Viral pic shows Beefeaters, who watched over Queen's coffin in gruelling SIX HOUR SHIFTS, taking well-deserved break

The royal guards, officially called 'Yeomen Warders' and nicknamed 'beefeaters', have been standing guard on a 24-hour schedule during the Queen's lying-in-state

Viral pic shows Beefeaters, who watched over Queen's coffin in gruelling SIX HOUR SHIFTS, taking well-deserved break
Yeomen Warders take a brief rest in between shifts (Twitter/DefenceHQ)
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LONDON, UNITED KINGDOM: A viral photograph shows the Royal guards who stand by Queen Elizabeth II's flag-draped coffin taking a well-earned rest. The Yeomen Warders, who have been guarding the Royal Palace and Fortress of the Tower of London, are nicknamed the 'beefeaters.' After the death of the Queen, they have been standing guard over the coffin during the Queen's lying-in-state at Westminster Hall. 

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In the photograph shared by the official Twitter handle of the UK's Ministry of Defence, the guards putting their feet up in between their six-hour shifts. Notably, the Yeomen Warders, along with the Gentlemen at Arms and the Royal Company of Archers, have been continuously standing guard on a 24-hour schedule, taking on a grueling six hours each per shift. 

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"The UK Armed Forces are continuing to honour their Commander-in-Chief of 70 years, Her Majesty The Queen, as they stand vigil alongside The King’s Body Guard," read the tweet, featuring several behind-the-scenes images. Yeomen Warders have been standing guard over the Queen's coffin that has the Imperial State Crown, the Sovereign’s orb and scepter resting atop it during the lying in state on the catafalque at Westminster Hall.

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The Yeomen Warders carry a rich history. As royal guards, they have been guarding the Tower of London since Tudor times. They formed the personal bodyguard of Henry VIII and traveled with the King to provide security. As per an article by the Daily Mail, salaries for the posts start at $34,118.10 (ÂŁ30,000) a year. Each guard is given flats for residence, while several beefeaters are expected to live within the premises of the Tower of London with their families.

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Yeomen Warders outside The Tower of London ahead of a 96 round gun salute at the Tower of London as King Charles III is proclaimed King during the accession council on September 10, 2022 in London, England. His Majesty The King is proclaimed at the Accession Council in the State Apartments of St James's Palace, London. The Accession Council, attended by Privy Councillors, is divided into two parts. In part I, the Privy Council, without The King present, proclaims the Sovereign and part II where The King holds the first meeting of His Majesty's Privy Council. The Accession Council is followed by the first public reading of the Principal Proclamation read from the balcony overlooking Friary Court at St James's Palace. The Proclamation is read by the Garter King of Arms, accompanied by the Earl Marshal, other Officers of Arms and the Serjeants-at-Arms.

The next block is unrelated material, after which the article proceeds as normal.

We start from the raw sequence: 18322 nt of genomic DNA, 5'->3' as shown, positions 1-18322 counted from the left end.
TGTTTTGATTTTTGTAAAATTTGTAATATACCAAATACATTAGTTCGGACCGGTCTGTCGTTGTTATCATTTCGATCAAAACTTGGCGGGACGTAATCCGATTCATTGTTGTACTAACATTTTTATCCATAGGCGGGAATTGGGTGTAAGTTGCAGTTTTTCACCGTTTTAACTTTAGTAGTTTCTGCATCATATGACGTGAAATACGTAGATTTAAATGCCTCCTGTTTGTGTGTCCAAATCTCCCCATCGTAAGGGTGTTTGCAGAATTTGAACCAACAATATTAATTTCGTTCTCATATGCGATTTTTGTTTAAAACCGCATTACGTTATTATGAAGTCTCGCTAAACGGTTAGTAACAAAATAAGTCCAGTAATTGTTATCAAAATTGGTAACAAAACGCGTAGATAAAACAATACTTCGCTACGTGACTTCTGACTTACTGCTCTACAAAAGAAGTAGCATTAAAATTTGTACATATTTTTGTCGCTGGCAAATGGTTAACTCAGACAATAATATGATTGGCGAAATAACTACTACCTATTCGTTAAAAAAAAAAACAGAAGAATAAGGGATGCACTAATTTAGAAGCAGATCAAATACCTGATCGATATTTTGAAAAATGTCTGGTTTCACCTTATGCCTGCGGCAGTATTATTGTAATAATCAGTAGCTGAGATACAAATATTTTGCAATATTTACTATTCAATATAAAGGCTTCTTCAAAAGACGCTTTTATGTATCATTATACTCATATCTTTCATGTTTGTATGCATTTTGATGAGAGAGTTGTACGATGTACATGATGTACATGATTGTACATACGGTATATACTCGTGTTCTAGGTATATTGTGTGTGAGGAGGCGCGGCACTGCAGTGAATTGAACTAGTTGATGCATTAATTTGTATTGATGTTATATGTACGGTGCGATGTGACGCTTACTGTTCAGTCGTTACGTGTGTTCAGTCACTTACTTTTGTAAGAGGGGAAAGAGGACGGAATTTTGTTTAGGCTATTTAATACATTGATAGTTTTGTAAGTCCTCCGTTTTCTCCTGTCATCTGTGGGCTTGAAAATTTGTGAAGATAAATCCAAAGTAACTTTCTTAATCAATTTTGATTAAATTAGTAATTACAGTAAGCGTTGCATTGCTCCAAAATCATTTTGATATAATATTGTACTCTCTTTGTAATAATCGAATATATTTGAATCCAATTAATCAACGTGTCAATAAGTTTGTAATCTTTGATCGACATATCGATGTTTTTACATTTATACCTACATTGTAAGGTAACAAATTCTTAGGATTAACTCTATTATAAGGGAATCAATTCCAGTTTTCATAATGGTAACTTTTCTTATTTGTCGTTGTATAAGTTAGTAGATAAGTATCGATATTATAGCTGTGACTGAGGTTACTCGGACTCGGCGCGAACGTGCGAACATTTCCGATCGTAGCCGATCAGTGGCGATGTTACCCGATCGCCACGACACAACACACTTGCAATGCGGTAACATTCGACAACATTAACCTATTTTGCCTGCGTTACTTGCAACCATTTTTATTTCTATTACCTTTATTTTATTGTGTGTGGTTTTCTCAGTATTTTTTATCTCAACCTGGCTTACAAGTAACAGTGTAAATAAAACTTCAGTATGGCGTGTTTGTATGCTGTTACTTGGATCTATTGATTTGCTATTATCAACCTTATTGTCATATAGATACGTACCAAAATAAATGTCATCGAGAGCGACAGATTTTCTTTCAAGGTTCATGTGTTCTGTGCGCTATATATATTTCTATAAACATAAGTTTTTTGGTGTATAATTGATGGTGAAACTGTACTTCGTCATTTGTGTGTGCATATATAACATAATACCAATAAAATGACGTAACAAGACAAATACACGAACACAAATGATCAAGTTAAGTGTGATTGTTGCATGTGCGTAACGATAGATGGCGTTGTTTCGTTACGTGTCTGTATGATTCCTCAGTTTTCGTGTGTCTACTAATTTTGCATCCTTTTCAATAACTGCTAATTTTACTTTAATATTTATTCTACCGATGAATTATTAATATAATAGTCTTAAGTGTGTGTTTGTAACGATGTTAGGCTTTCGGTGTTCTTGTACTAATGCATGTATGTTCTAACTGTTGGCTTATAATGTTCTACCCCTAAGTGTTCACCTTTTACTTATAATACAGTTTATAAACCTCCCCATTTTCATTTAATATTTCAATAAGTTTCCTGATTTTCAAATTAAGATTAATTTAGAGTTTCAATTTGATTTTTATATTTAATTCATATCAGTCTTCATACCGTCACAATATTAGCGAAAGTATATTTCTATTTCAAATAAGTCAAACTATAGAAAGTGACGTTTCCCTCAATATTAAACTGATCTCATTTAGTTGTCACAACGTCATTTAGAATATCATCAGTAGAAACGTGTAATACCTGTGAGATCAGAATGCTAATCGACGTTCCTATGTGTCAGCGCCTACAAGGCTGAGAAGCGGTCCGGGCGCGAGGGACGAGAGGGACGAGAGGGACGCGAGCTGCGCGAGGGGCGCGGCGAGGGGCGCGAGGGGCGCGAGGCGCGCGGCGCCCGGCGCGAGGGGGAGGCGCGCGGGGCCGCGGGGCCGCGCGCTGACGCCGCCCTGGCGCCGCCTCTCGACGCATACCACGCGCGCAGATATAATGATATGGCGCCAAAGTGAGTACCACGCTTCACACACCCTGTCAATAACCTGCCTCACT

Yeomen Warders outside The Tower of London ahead of a 96-round gun salute at the Tower of London as King Charles III is proclaimed King during the accession council (Tristan Fewings/Getty Images)

The members of the Yeomen Body, are drawn from all three branches of the military. The applicants for the position must fulfill several criteria to qualify for the post. They are required to have served for at least 22 years in the army. In addition to this, they are also expected to hold the Long Service and Good Conduct medal. The source also reports that once appointed, Yeomen Warders typically work 37 hours a week. They are often required to work over the weekend as well as pull night shifts. 

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Earlier this week, one member of the Royal Company of Archers passed out due to exhaustion while standing guard over the Queen's coffin on Wednesday, September 14. Following this, the live broadcast was halted for a moment as police rushed to help him. He was said to have recovered soon afterward.

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